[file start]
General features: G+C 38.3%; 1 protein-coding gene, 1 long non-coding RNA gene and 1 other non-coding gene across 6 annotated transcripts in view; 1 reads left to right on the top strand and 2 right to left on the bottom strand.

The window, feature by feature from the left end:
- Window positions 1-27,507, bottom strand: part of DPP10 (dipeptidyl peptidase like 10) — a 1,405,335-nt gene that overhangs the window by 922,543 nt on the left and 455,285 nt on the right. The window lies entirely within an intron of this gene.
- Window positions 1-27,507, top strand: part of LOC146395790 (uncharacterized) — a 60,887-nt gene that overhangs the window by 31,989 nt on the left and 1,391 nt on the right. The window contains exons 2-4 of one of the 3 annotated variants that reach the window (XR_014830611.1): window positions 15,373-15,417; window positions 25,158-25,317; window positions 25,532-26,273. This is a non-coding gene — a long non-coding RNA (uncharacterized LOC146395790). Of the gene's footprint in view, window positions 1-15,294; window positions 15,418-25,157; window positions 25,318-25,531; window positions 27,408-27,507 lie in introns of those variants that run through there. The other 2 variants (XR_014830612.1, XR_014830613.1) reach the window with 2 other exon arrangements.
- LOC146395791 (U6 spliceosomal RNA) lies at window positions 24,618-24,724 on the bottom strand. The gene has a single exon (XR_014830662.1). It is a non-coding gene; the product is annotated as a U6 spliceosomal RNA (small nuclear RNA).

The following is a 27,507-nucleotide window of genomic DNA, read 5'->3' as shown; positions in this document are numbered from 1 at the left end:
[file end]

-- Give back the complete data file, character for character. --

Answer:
General features: G+C 38.3%; 1 protein-coding gene, 1 long non-coding RNA gene and 1 other non-coding gene across 6 annotated transcripts in view; 1 reads left to right on the top strand and 2 right to left on the bottom strand.

The window, feature by feature from the left end:
- Window positions 1-27,507, bottom strand: part of DPP10 (dipeptidyl peptidase like 10) — a 1,405,335-nt gene that overhangs the window by 922,543 nt on the left and 455,285 nt on the right. The window lies entirely within an intron of this gene.
- Window positions 1-27,507, top strand: part of LOC146395790 (uncharacterized) — a 60,887-nt gene that overhangs the window by 31,989 nt on the left and 1,391 nt on the right. The window contains exons 2-4 of one of the 3 annotated variants that reach the window (XR_014830611.1): window positions 15,373-15,417; window positions 25,158-25,317; window positions 25,532-26,273. This is a non-coding gene — a long non-coding RNA (uncharacterized LOC146395790). Of the gene's footprint in view, window positions 1-15,294; window positions 15,418-25,157; window positions 25,318-25,531; window positions 27,408-27,507 lie in introns of those variants that run through there. The other 2 variants (XR_014830612.1, XR_014830613.1) reach the window with 2 other exon arrangements.
- LOC146395791 (U6 spliceosomal RNA) lies at window positions 24,618-24,724 on the bottom strand. The gene has a single exon (XR_014830662.1). It is a non-coding gene; the product is annotated as a U6 spliceosomal RNA (small nuclear RNA).

The following is a 27,507-nucleotide window of genomic DNA, read 5'->3' as shown; positions in this document are numbered from 1 at the left end: